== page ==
Following the Deepwater Horizon blowout and subsequent spill, which turned into the worst environmental disaster in United States history, the Gulf was not only teeming with oil but also with attorneys to address the many causes of action flowing from the spill. The obvious harm that resulted to workers, community and environment must be addressed and our legal system is necessarily involved. There are a wide range of lawsuits that continue to be filed in the aftermath of this spill. The families of the deceased oil rig employees have wrongful death claims, and those crewmembers who survived may have injury claims, including possible emotional distress claims. The thousands of fishermen, crabbers, shrimpers and oyster harvesters who rely on the healthy Gulf coast waters for their livelihoods also have a legal claim. In addition, property owners along the coast, restaurants and even vacation renters will want reimbursement for economic damages. Finally, environmental organizations have filed suit for the extensive ecological harm to the Gulf and coastal wetlands.
Several environmental groups have already met to coordinate legal issues and lawsuits. Currently, there are seven Endangered Species Act cases, three Clean Water Act cases, five Outer Continental Shelf Lands Act cases, and three National Environmental Policy Act cases, amongst other environmental lawsuits in preparation or already filed. Here is a "Surfrider on Location" video description of the scene along the coast, which is the subject matter of these suits aimed at protecting and restoring coastal and ocean resources. There is likely still an excess of 100 million gallons of oil in the Gulf waters and the Coast Guard is regularly finding oiled animals and tar balls, including this one-ton tar ball below:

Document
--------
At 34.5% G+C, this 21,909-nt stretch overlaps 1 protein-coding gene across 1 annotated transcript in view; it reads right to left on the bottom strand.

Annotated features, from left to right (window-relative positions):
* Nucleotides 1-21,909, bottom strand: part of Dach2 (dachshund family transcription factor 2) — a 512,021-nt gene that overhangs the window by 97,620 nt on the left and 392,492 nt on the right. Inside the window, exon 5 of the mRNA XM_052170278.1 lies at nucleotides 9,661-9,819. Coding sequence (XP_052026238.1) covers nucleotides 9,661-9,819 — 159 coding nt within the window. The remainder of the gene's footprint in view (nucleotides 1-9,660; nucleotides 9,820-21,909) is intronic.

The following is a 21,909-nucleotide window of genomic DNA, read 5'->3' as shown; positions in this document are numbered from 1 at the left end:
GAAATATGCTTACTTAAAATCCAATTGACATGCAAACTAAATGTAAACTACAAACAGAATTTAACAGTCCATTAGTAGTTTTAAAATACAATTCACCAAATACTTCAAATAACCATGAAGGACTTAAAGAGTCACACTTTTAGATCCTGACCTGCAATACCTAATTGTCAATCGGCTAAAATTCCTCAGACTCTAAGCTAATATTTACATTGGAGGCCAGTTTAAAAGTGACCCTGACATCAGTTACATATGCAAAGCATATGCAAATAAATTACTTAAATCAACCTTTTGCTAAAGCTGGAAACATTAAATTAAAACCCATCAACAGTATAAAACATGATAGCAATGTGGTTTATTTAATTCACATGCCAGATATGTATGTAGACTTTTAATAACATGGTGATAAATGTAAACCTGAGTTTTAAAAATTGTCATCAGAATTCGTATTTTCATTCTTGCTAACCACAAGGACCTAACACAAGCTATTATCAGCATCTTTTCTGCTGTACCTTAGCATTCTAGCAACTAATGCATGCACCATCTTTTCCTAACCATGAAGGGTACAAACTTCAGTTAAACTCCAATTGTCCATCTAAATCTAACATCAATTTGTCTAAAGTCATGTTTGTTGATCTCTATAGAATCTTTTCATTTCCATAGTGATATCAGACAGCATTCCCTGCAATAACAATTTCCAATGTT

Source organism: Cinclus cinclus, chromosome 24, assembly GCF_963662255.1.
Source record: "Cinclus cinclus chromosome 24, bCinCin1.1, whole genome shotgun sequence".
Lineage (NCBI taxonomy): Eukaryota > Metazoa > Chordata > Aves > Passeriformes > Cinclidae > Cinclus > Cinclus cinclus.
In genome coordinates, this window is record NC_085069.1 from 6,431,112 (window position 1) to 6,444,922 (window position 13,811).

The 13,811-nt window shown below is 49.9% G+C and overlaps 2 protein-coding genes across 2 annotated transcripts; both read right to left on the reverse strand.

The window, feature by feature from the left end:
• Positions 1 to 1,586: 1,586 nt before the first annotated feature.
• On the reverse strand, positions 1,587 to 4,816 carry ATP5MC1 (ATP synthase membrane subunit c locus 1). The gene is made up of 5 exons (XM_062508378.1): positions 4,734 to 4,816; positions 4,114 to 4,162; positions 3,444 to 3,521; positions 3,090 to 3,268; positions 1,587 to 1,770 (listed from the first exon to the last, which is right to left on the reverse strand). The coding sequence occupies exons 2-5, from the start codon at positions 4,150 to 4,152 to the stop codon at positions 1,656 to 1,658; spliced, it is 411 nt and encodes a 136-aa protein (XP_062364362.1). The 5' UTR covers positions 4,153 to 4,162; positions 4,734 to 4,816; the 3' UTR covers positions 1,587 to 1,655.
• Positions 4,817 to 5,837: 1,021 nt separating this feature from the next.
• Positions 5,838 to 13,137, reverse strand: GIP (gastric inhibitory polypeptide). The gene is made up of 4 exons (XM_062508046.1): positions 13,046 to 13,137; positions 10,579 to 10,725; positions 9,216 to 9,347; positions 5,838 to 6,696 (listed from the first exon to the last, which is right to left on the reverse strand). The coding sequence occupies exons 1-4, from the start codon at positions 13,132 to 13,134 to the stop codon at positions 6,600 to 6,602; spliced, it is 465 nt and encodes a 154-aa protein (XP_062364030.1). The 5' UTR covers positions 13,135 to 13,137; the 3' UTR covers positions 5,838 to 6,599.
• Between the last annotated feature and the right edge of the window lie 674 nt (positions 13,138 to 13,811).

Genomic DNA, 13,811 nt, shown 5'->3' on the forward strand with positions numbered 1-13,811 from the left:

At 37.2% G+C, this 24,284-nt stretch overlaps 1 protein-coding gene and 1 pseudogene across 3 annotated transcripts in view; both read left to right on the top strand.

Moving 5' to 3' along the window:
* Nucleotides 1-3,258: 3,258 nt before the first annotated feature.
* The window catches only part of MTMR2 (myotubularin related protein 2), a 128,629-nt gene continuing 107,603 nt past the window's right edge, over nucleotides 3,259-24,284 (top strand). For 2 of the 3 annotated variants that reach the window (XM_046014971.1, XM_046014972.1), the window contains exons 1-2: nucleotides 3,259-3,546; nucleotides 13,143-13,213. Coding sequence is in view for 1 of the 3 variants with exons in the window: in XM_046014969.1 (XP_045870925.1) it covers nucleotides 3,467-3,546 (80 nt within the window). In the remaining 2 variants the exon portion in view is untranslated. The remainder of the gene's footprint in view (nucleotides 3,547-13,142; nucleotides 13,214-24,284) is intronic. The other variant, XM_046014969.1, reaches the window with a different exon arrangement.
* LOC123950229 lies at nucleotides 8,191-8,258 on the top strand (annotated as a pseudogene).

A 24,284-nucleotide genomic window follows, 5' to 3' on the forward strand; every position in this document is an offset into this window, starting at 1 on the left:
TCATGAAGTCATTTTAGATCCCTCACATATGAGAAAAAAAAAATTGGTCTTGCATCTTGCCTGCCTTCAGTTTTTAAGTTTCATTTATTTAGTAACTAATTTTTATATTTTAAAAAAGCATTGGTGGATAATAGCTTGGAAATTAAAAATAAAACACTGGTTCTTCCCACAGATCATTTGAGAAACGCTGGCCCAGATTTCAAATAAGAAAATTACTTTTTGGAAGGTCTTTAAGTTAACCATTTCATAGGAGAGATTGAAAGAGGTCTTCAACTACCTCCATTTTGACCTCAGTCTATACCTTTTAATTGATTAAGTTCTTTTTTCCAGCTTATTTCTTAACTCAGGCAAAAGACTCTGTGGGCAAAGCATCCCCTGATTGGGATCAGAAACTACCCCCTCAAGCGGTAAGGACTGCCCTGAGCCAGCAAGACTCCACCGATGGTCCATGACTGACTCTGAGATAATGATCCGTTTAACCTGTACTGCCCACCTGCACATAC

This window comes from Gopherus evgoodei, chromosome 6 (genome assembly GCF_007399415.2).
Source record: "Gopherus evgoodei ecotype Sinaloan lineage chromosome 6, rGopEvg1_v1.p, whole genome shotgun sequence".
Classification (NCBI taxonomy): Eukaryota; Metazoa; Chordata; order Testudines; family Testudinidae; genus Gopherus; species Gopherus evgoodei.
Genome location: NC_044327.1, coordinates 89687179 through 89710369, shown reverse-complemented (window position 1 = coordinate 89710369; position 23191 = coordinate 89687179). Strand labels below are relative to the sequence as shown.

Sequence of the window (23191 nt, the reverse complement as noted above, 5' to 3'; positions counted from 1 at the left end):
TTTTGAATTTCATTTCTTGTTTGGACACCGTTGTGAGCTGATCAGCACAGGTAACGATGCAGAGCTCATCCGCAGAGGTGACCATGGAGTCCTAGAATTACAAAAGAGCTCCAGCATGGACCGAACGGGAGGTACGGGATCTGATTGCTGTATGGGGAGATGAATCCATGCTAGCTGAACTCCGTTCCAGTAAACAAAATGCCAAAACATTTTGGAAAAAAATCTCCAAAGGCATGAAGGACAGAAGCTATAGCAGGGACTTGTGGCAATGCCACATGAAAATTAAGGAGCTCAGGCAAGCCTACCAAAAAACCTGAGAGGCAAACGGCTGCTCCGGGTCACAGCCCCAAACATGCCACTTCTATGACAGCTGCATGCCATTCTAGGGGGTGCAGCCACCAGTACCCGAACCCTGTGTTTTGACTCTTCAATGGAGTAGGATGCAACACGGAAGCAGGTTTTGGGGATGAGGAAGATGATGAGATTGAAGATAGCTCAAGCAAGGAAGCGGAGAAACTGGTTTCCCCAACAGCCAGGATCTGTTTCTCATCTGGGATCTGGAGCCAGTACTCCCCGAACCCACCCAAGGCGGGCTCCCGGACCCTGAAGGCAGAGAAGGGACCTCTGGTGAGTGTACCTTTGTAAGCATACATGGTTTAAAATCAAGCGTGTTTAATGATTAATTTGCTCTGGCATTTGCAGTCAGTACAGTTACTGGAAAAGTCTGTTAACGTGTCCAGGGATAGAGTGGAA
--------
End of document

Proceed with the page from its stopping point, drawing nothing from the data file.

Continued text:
Surfrider Foundation intends to be part of the public process for addressing Natural Resources Damage Assessment, which will also have a number of legal issues encompassed in the NRDA procedure. The NRDA process for the Deepwater Horizon catastrophe is already underway. Under the Oil Pollution Act of 1990, the three steps in an NRDA process are: 1) Preliminary Assessment, 2) Injury Assessment/Restoration Planning, and 3) Restoration Implementation.
During the injury assessment and restoration planning of NRDA, natural resources agency appointed Trustees must determine potential restoration projects. Trustees must consider a reasonable range of alternative approaches, addressing both primary and compensatory restoration, including a “natural” approach without human intervention. “Active” primary restoration approaches would conversely involve direct intervention, and could include removing residual contamination, or replacing vegetation and essential species. NRDA Trustees must then evaluate the alternatives, considering 1) costs, 2) the extent the alternative is expected to return conditions to the baseline and compensate for interim loss, 3) the alternative’s expected chance for success, 4) the chance the alternative would help avoid future injury, or future collateral injury, 5) the extent the alternative would improve multiple resources, and 6) the alternative’s effects on health and safety.
In addition to litigation scoping and engagement, Surfrider Foundation is actively working to support a moratorium on any new drilling through support of the No New Drilling Act and the West Coast Ocean Protection Act. Additionally, we are asking the Senate to follow the House of Representative's lead in passing the CLEAR Act to address necessary reforms to current drilling regulations and by creating an Ocean Resources Conservation and Assistance fund.